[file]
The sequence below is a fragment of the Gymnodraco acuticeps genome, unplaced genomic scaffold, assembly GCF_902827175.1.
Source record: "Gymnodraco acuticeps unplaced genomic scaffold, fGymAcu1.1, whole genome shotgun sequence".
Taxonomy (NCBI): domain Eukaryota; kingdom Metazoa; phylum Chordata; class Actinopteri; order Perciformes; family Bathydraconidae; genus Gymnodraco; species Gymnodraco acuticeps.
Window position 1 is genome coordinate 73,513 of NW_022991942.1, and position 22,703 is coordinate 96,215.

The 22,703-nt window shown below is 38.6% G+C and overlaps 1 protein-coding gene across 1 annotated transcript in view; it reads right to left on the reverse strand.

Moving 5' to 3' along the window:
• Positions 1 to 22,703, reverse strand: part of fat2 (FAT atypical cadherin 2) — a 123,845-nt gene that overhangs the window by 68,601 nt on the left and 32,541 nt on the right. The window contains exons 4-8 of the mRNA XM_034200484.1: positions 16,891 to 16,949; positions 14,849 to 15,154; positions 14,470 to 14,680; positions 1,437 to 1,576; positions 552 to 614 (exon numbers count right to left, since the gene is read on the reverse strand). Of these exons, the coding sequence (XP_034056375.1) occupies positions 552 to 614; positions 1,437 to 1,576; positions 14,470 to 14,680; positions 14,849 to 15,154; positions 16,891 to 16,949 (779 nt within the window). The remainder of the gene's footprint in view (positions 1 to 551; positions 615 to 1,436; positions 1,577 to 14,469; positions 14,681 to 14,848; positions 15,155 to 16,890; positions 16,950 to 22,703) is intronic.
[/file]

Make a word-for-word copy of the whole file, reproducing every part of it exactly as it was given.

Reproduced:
The sequence below is a fragment of the Gymnodraco acuticeps genome, unplaced genomic scaffold, assembly GCF_902827175.1.
Source record: "Gymnodraco acuticeps unplaced genomic scaffold, fGymAcu1.1, whole genome shotgun sequence".
Taxonomy (NCBI): domain Eukaryota; kingdom Metazoa; phylum Chordata; class Actinopteri; order Perciformes; family Bathydraconidae; genus Gymnodraco; species Gymnodraco acuticeps.
Window position 1 is genome coordinate 73,513 of NW_022991942.1, and position 22,703 is coordinate 96,215.

The 22,703-nt window shown below is 38.6% G+C and overlaps 1 protein-coding gene across 1 annotated transcript in view; it reads right to left on the reverse strand.

Moving 5' to 3' along the window:
• Positions 1 to 22,703, reverse strand: part of fat2 (FAT atypical cadherin 2) — a 123,845-nt gene that overhangs the window by 68,601 nt on the left and 32,541 nt on the right. The window contains exons 4-8 of the mRNA XM_034200484.1: positions 16,891 to 16,949; positions 14,849 to 15,154; positions 14,470 to 14,680; positions 1,437 to 1,576; positions 552 to 614 (exon numbers count right to left, since the gene is read on the reverse strand). Of these exons, the coding sequence (XP_034056375.1) occupies positions 552 to 614; positions 1,437 to 1,576; positions 14,470 to 14,680; positions 14,849 to 15,154; positions 16,891 to 16,949 (779 nt within the window). The remainder of the gene's footprint in view (positions 1 to 551; positions 615 to 1,436; positions 1,577 to 14,469; positions 14,681 to 14,848; positions 15,155 to 16,890; positions 16,950 to 22,703) is intronic.